Clinical trials of alcohol treatments have occurred at increasing frequency and levels of sophistication. Such research has contributed significantly to the advancement of knowledge regarding treatment processes and outcomes. However, the generalizability of the data may be question because of possible subject reactivity to the research process. The long- term goal of the proposed research is to enhance the utility of clinical trials of alcohol treatment to clinical practices. The purpose of this study is to investigate reactivity experimentally. The propose of this study is to investigate reactivity experimentally. The purpose of this study is to investigate reactivity experimentally. The proposed research is aimed at determining the independent contribution of two specific components of the research assessment interview, frequency and comprehensiveness, to subject treatment participation and post-treatment drinking behaviors. The results of this study will have implications for the methodology used in clinical trials with ultimate consequences for clinical practice. The specific questions to be researched are: Does research participation affect subject treatment retention? And, Do research follow-up assessment interviews contribute to the inducement and maintenance of behavior change for individuals treated for alcohol problems?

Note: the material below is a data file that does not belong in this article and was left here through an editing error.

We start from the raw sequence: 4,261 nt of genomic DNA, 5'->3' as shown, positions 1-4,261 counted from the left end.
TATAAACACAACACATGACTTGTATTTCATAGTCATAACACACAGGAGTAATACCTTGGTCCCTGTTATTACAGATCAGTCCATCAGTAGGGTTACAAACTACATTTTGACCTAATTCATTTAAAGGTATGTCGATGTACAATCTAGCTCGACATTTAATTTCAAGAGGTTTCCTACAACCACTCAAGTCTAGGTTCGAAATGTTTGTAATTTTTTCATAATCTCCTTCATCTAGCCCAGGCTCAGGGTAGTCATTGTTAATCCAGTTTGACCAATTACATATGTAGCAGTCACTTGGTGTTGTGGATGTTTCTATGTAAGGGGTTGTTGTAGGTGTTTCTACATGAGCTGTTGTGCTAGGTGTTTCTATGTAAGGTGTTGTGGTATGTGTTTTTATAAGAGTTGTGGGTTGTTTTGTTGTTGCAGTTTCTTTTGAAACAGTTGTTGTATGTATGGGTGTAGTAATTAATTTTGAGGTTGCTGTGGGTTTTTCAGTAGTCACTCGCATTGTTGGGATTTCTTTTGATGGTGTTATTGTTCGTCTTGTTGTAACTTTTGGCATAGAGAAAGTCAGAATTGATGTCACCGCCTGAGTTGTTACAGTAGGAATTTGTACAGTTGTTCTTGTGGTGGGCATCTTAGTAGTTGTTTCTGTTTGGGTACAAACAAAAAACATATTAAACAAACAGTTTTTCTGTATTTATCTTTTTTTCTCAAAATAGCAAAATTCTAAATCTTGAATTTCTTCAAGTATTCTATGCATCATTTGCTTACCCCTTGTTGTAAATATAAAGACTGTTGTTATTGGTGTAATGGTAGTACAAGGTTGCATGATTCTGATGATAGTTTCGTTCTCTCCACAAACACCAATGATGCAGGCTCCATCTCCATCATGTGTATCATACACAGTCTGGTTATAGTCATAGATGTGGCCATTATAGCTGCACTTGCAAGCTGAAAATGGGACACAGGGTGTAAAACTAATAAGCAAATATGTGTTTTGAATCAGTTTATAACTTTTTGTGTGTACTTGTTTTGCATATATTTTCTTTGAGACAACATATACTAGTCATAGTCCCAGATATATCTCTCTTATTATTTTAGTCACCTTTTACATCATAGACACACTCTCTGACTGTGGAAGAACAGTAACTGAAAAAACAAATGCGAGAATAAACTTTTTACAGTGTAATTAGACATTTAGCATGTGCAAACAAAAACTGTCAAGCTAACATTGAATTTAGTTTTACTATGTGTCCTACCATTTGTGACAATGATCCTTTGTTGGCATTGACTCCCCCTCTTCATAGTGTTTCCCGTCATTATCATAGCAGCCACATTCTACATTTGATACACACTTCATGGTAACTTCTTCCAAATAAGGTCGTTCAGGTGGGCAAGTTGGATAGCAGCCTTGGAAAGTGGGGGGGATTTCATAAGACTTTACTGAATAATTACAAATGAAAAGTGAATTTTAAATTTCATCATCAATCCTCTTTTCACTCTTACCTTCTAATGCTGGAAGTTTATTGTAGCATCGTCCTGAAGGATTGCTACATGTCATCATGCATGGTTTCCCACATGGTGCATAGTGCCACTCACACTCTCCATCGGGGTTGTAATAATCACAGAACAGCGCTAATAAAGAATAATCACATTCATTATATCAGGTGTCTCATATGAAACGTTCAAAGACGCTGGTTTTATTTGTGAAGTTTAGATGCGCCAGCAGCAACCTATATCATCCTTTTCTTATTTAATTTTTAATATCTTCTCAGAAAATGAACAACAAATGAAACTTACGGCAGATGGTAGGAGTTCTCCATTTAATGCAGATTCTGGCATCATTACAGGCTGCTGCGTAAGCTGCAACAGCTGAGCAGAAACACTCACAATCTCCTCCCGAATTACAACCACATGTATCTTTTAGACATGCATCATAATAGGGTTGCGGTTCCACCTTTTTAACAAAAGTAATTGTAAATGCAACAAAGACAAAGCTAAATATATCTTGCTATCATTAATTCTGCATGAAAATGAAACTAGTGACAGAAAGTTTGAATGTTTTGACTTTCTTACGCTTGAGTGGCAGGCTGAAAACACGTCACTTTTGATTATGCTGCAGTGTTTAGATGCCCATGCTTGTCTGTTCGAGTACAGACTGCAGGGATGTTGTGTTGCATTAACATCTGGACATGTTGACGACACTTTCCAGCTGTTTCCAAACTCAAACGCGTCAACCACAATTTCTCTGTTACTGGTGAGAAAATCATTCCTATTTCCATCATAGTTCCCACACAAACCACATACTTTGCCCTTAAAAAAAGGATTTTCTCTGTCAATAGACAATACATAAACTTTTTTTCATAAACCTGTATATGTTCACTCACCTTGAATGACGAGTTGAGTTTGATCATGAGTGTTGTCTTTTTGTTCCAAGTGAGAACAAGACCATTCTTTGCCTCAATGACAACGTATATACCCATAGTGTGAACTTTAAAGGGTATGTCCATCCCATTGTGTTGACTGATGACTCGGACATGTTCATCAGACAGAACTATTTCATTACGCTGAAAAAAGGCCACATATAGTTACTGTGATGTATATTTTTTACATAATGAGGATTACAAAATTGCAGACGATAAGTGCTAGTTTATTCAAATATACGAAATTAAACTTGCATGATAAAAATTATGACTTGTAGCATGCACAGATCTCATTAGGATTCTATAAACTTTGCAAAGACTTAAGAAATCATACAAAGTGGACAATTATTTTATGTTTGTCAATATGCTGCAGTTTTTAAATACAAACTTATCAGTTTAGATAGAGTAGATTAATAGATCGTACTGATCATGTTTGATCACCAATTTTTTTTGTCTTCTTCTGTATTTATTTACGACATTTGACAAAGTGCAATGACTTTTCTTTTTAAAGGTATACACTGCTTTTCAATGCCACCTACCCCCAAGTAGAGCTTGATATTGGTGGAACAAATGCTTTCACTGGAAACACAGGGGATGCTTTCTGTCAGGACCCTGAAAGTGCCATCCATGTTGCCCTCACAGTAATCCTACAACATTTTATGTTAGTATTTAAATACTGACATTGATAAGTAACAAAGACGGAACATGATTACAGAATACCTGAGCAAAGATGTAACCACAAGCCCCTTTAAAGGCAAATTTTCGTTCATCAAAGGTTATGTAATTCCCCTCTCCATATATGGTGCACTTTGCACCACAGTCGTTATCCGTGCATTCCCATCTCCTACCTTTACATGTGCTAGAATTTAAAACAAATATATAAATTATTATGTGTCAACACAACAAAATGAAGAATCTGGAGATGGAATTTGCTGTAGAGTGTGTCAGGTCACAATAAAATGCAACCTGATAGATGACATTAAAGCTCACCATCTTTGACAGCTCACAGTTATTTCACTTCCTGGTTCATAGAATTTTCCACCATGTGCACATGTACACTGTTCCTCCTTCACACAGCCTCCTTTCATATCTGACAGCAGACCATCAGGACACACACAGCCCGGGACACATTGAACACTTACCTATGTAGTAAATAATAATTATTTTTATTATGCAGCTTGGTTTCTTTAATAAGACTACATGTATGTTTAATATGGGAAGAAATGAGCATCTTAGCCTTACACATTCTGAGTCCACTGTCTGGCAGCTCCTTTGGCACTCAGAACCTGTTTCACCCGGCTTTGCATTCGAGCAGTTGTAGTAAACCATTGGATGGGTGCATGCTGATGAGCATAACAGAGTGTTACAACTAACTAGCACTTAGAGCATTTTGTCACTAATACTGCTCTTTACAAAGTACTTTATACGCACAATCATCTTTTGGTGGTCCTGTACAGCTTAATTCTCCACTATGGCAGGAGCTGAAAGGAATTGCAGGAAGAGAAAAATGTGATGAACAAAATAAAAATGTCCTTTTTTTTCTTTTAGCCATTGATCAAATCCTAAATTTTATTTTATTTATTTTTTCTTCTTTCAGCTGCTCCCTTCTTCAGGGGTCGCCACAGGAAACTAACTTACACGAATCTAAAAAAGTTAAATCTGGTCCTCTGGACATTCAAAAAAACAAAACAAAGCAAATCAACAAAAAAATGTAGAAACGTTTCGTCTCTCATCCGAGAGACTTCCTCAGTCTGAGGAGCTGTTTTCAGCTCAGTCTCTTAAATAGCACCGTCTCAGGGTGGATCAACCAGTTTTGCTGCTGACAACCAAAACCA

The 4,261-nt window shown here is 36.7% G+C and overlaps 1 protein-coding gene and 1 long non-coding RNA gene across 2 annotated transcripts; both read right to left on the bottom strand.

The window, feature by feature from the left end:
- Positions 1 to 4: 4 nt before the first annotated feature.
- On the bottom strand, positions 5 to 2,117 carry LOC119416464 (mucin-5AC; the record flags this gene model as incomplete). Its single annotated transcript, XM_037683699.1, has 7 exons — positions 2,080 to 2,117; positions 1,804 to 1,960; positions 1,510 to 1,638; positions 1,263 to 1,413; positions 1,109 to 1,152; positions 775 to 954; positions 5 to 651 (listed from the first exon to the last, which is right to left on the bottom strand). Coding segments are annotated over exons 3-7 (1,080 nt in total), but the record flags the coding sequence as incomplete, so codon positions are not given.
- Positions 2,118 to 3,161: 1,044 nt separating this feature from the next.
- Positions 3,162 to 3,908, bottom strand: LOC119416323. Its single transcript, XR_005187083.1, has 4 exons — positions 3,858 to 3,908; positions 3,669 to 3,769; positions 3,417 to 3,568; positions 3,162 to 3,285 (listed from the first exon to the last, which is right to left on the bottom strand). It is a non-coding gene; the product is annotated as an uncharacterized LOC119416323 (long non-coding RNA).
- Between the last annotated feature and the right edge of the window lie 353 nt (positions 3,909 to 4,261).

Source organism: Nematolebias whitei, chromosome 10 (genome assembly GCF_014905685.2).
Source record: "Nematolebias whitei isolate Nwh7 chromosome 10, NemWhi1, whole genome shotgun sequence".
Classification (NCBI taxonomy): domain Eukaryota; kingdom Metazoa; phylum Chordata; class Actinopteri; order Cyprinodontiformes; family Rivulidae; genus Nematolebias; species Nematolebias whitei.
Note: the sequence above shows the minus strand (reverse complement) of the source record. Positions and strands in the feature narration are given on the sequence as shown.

|Effective start/end date||3/1/00 → 2/28/06|
- National Institutes of Health: $333,016.00
- National Institutes of Health: $294,480.00
- National Institutes of Health: $276,156.00
- National Institutes of Health: $58,611.00
- National Institutes of Health: $339,114.00